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SAFE FOR BOTH DAILY AND LONG-TERM USE

  • Does not promote oral dryness2-4
  • Does not disrupt the normal balance of oral flora3,4
  • No emergence of resistant strains, even with long-term use3,4
  • Does not promote significant tooth stain or calculus (tartar) formation5-8

ALCOHOL-CONTAINING RINSES HAVE NO CAUSAL LINK TO ORAL DRYNESS

In clinical trials:

  • Safe for xerostomic patients2
  • Favorable tolerability, no drying of oral mucosa, and no decreased salivary flow rates2
  • No significant differences in salivary flow rates or patient-reported sensations of dry mouth between alcohol and non-alcohol-containing mouthrinse groups3
  • Alcohol-based essential oil mouthrinse no more likely to cause a reduction in salivary flow or perceived dryness than a non-alcohol-based cetylpyridinium chloride (CPC) mouthrinse4

ALCOHOL-CONTAINING RINSES HAVE NO LINK TO ORAL CANCER

In clinical trials:

  • No credible link to oral cancer9-12
  • An FDA subcommittee reviewed 7 case-control studies and concluded: “Data do not support a causal relationship between the use of alcohol-containing mouthrinses and oral cancer. The vote was unanimous…”9
  • Alcohol-containing mouthwash does not increase risk of oropharyngeal cancer”10
  • Link between mouthwash use (specifically alcohol-containing mouthwash) and oral cancer is not supported by epidemiological evidence11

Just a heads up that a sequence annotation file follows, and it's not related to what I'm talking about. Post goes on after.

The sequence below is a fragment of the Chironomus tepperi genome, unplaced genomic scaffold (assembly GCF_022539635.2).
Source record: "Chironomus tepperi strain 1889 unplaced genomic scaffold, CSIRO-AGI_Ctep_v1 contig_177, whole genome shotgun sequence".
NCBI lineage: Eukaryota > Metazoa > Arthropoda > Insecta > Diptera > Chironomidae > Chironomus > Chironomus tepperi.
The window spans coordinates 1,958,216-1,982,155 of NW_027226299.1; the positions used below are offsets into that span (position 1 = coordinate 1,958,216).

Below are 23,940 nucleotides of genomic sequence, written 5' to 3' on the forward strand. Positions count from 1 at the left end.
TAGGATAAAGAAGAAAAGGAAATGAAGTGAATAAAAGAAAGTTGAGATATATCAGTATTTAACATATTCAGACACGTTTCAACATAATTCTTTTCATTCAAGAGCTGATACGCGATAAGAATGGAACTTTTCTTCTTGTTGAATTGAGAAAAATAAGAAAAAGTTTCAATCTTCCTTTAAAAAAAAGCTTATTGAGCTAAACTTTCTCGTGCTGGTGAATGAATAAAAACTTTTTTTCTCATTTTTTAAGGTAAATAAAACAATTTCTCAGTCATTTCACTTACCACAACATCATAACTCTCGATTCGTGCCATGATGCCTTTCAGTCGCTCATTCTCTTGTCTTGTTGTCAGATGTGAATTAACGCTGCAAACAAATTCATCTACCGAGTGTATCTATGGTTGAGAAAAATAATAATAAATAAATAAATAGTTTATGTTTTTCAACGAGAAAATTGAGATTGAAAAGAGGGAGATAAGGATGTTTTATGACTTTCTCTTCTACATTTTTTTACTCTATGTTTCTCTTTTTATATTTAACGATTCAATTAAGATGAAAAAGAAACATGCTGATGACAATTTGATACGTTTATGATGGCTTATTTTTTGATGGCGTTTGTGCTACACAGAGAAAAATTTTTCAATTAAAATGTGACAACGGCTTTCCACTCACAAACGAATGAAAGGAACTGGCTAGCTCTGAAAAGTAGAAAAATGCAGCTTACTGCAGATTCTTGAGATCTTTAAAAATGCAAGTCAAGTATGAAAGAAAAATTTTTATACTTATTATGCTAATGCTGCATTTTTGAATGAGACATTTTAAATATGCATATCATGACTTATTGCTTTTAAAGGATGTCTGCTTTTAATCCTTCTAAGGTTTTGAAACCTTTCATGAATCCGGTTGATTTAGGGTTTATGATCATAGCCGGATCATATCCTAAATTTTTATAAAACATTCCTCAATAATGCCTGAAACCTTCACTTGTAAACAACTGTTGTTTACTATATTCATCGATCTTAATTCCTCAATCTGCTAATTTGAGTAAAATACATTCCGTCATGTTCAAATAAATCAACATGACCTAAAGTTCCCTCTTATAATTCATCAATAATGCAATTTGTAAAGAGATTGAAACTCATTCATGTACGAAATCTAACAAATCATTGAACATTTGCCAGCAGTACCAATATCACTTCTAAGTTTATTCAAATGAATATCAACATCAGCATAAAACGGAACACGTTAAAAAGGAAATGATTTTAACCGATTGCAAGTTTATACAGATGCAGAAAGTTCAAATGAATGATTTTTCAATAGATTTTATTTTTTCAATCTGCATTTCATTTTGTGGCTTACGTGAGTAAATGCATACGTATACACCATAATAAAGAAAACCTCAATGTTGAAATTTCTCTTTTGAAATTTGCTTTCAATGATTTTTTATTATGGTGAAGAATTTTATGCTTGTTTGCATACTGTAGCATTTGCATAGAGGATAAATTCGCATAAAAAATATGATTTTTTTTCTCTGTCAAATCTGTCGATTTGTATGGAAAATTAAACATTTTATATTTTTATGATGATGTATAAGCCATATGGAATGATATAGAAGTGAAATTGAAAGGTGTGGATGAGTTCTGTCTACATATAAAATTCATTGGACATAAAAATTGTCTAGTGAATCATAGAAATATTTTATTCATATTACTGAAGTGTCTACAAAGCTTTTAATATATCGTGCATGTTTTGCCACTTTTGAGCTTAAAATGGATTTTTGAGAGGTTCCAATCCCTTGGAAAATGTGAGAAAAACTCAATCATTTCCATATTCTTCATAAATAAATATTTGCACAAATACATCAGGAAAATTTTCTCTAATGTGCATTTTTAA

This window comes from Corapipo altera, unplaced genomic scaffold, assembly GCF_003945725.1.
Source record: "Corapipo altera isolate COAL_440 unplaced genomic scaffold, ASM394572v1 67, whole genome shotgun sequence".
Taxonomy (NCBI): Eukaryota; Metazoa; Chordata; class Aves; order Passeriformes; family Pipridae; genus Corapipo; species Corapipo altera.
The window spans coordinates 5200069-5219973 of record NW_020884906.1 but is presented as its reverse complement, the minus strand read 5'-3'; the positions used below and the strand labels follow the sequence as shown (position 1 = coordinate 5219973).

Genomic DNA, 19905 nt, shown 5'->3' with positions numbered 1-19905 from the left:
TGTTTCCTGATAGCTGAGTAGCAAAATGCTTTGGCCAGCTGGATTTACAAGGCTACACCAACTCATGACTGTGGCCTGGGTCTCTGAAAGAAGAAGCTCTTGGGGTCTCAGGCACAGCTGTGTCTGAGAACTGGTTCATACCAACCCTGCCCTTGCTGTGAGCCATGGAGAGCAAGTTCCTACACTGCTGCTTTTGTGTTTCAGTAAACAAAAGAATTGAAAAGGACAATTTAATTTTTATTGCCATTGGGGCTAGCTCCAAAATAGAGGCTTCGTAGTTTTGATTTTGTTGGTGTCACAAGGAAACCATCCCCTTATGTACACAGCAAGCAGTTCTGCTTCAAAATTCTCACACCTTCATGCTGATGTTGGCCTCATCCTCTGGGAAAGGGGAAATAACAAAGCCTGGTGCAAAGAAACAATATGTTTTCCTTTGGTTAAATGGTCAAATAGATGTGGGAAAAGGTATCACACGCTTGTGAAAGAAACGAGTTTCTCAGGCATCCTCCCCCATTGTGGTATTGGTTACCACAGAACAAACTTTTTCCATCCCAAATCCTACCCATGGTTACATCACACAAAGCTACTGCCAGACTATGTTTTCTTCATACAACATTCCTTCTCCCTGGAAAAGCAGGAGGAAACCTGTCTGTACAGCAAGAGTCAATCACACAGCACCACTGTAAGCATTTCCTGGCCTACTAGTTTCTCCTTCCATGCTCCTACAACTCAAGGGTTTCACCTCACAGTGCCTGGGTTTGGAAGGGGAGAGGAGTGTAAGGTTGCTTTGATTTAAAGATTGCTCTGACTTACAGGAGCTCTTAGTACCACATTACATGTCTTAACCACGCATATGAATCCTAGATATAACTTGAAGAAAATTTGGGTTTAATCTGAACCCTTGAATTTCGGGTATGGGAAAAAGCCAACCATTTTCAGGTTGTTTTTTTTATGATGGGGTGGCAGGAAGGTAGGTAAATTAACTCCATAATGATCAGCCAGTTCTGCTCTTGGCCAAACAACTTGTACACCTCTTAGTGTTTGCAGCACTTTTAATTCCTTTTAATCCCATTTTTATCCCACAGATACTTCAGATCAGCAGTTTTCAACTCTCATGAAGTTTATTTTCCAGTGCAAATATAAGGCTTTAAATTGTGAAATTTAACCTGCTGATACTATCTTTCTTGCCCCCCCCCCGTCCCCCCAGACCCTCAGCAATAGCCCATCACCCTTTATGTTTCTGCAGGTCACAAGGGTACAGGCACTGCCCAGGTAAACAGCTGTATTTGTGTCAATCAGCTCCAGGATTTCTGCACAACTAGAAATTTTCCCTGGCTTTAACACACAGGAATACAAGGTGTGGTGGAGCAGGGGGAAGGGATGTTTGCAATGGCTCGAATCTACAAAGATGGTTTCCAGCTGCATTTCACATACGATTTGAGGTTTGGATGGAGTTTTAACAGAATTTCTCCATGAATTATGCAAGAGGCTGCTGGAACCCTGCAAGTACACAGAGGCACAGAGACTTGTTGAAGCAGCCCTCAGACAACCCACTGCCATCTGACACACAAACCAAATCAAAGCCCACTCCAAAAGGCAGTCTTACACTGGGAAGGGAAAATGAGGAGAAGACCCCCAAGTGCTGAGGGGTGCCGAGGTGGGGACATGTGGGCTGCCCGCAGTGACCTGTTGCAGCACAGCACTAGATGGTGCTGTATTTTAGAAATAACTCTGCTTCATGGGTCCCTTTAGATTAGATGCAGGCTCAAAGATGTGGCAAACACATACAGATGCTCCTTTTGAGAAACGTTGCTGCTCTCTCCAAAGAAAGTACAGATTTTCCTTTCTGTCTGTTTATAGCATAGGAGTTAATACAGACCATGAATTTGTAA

• No association between use of mouthwash containing alcohol and oral cancer risk12

    *Based on self-reported data from a survey of patients in Brazil, Japan, Thailand, United Kingdom, and United States (N=4134).

    References: 1. Data on file, Johnson & Johnson Consumer Inc. 2. Fischman SL, Aguirre A, Charles CH. Use of essential oil-containing mouthrinses by xerostomic individuals: determination of potential for oral mucosal irritation. Am J Dent. 2004;17(1):23-26. 3. Kerr AR, Katz RW, Ship JA. A comparison of the effects of 2 commercially available nonprescription mouthrinses on salivary flow rates and xerostomia. Quintessence Int. 2007;38(8):e440-447. 4. Kerr AR, Corby PM, Kalliontzi K, McGuire JA, Charles CA. Comparison of two mouthrinses in relation to salivary flow and perceived dryness. Oral Surg Oral Med Oral Pathol Oral Radiol. 2015;119(1):59-64. 5. Overholser CD, Meiller TF, DePAola LG, Minah GE, Niehaus C. Comparative effects of 2 chemotherapeutic mouthrinses on the development of supragingival dental plaque and gingivitis. J Clin Periodontol. 1990;17(8):575-579. 6. DePaola LG, Overholser CD, Meiller TF, Minan GE, Niehaus C. Chemotherapeutic inhibition of supragingival dental plaque and gingivitis development. J Clin Periodontol. 1989;16(5):311-315. 7. Gordon JM, Lamster IB, Seiger MC. Efficacy of Listerine antiseptic in inhibiting the development of plaque and gingivitis. J Clin Periodontol. 1985;12(8):697-704. 8. Lamster IB, Alfano MC, Seiger MC, Gordon JM. The effect of Listerine antiseptic on reduction of existing plaque and gingivitis. Clin Prev Dent. 1983;5(6):12-16. 9. Food and Drug Administration. Oral health care drug products for over-the-counter human use; antigingivitis/antiplaque drug products; establishment of a monograph; proposed rules. Part III. Federal Register. 2003;68(103):32232-32287. 10. Cole P, Rodu B, Mathisen A. Alcohol-containing mouthwash and oropharyngeal cancer: a review of the epidemiology. J Am Dent Assoc. 2003;134(8):1079-1087. 11. La Vecchia C. Mouthwash and oral cancer risk: an update. Oral Oncol. 2009;45(3):198-200. 12. Boyle P, Gandini S, Boffetta P, Negri E, La Vecchia C. Mouthwash use and oral cancer risk: quantitative meta-analysis of epidemiologic studies. Oral Surg Oral Med Oral Pathol Oral Radiol Endod. 2011;112(6):e130.